Code educator warns of fake code books available online
Like everyone, Glenn Mathewson always has his eye out for a deal. When he found an online retailer selling brand new International Code Council code books at greatly discounted prices — even from what the association offers its own members — he was glad to save some money.
“When I was working for the city of Westminster, Colo., they had a budget for education,” said Mathewson, a Master Code Professional turned code educator and consultant. “I got all my code books through them. But now, I’m spending my own money, and I’m on a tight budget. I saw the price, and I thought, ‘Maybe ICC sold them bulk to another seller.’ I don’t know.”
When Mathewson received his delivery and saw that the new 2018 code books he ordered came shrink-wrapped in plastic with the ICC copyright warning, he considered it such a good deal that he ordered several more over a year or so. “Then, the pages started coming out,” he said. “The binding was falling apart.”
He mentioned the issue to an official Code Council vendor of code books at an annual event near him. The vendor confirmed there are people on the internet selling counterfeit code books. Some had older, outdated International Code Council logos; one even said “International Codes Council.”
At home, Mathewson examined the books closely and noticed even more shoddy work. “The ICC books use good, heavy paper,” he said. “These were like tissue paper, much thinner than the official code books.”
“Seventy-five dollars still is a lot to me, and to other people,” Mathewson said. “And then people find they’ve bought a knock-off code book. If they could have a typo such as ‘International Codes Council,’ what if there are other typos in the codes themselves, leading someone to do something incorrectly? Or they just get a code book that’s falling apart? And people, especially contractors, already have a poor view and a mistrust of the codes. A lot of people don’t know how they’re put together, with all the code hearings and online work by so many experts.”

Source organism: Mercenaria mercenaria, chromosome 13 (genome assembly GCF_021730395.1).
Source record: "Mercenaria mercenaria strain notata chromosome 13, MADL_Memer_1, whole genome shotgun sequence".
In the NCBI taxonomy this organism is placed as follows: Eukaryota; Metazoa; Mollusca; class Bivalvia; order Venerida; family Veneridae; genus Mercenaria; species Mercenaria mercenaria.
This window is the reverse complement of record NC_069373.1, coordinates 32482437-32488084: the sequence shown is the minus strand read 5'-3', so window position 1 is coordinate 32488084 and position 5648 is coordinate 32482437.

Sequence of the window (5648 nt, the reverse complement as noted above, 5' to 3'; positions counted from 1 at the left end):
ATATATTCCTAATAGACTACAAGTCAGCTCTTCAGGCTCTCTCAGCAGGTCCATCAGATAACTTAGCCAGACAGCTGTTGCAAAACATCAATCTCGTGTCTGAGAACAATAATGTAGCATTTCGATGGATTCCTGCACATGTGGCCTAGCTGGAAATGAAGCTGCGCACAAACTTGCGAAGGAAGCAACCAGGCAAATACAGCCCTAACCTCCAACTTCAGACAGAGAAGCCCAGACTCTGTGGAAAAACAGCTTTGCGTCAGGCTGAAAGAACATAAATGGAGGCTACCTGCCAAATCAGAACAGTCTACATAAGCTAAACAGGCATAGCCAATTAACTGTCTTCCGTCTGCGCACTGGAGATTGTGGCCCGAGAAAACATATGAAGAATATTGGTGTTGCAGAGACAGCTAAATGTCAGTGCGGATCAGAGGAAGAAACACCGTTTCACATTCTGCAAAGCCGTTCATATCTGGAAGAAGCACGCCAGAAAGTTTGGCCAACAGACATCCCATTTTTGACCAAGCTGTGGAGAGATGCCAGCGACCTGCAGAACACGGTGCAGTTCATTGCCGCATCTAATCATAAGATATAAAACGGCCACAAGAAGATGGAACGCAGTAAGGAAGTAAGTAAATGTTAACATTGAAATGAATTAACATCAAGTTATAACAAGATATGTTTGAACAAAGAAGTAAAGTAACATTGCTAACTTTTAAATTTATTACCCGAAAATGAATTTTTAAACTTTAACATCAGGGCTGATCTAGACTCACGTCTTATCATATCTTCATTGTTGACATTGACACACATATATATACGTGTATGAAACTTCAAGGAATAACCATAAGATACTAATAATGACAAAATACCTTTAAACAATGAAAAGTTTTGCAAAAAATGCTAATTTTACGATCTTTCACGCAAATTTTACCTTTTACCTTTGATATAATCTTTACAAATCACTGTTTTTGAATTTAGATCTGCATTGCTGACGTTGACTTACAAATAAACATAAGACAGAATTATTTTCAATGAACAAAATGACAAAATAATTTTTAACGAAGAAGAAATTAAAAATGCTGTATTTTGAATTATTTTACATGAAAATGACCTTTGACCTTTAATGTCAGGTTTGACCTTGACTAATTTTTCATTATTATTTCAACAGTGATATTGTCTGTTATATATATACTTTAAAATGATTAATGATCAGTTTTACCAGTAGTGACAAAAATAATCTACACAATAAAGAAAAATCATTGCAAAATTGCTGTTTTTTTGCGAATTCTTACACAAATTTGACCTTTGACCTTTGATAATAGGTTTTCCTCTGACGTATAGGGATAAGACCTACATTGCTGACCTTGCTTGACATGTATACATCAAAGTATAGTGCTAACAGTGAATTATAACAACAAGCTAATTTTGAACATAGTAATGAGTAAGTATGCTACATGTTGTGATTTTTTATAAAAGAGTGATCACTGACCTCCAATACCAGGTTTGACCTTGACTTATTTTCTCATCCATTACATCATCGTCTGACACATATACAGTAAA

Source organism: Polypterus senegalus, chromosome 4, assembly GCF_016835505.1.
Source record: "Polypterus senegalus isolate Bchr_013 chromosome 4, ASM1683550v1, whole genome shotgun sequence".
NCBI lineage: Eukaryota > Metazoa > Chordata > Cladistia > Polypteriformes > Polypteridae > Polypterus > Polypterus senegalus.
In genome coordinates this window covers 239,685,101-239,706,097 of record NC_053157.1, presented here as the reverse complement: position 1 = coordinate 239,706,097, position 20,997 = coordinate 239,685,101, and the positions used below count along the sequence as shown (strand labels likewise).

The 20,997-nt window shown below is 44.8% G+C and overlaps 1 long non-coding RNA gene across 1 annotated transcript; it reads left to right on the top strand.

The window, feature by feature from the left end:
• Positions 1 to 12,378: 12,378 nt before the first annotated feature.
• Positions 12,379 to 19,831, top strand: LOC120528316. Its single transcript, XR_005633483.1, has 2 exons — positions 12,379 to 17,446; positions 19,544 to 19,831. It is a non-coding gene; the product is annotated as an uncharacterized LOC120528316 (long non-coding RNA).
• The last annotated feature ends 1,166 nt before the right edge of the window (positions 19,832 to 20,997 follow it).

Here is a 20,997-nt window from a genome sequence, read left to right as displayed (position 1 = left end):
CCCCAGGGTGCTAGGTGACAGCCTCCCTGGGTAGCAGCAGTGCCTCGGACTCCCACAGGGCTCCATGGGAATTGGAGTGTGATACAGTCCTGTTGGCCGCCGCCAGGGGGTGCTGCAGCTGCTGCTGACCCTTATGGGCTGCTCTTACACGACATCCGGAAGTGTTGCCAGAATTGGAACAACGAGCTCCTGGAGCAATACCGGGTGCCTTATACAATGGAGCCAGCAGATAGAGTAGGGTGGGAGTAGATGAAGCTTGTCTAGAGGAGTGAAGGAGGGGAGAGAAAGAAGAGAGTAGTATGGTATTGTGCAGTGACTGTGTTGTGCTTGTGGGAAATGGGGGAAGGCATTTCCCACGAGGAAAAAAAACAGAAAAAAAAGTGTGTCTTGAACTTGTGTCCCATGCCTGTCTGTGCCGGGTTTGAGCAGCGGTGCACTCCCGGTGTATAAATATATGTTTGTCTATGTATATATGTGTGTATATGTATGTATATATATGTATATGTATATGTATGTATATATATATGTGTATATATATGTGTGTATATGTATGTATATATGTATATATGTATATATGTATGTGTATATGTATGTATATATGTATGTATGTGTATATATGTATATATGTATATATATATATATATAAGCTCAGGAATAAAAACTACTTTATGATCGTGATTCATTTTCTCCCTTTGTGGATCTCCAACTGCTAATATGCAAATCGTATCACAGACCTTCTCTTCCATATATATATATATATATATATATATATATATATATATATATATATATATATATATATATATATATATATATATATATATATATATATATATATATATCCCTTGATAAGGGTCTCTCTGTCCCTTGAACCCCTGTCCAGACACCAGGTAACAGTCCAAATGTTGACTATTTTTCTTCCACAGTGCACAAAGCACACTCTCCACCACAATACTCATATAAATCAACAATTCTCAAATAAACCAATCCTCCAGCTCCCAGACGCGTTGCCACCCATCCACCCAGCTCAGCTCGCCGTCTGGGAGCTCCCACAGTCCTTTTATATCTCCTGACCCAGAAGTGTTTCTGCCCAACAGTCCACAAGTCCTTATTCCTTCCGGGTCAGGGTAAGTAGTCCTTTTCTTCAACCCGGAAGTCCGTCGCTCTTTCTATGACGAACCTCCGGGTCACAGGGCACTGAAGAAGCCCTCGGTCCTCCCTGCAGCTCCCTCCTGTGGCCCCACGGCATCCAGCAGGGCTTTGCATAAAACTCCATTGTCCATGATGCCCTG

Mathewson said all this is counter to what he had tried to do to help bridge that gap between code officials and consumers. He formed BuildingCodeCollege.com to make it easier and more affordable for people – including do-it-yourselfers – to understand the meaning behind the codes they’re working with. He also writes the “Know Your Codes” column for “Fine Homebuilding,” and consults for builders and architects.
Mathewson is concerned if he could get taken in – someone who collects vintage code books and is a Master Code Professional who prides himself on being exact – people in the industry or even do-it-yourselfers could get scammed as well. “I was lucky to work for a city where they had an education budget for code books and other materials,” Mathewson said. “They ordered from ICC but not all jurisdictions have that luxury.”
To help protect code consumers, he put together several short YouTube videos showing what to watch out for if you have already bought code books from an online retailer other than the Code Council. The videos show the differences in official Code Council logos – instances where an old logo is used on a new code book – as well as paper quality and binding.
“But absolutely the best way to avoid counterfeit books is to order directly from ICC,” Mathewson said. “I know $150 is a lot of money, but what good is it to spend half and have a code book that falls apart in a few months?”
The Code Council offers members special deals on digital version of codes through its premiumACCESS subscription service.. PremiumACCESS subscriptions come in durations of one month (recurring), one year and three years.
Mathewson said he will continue to do all he can to let code consumers know that only the Code Council offers the real deal. “I feel bad,” he said. “Trying to save money, I was actually short-changing the organization that feeds my career.”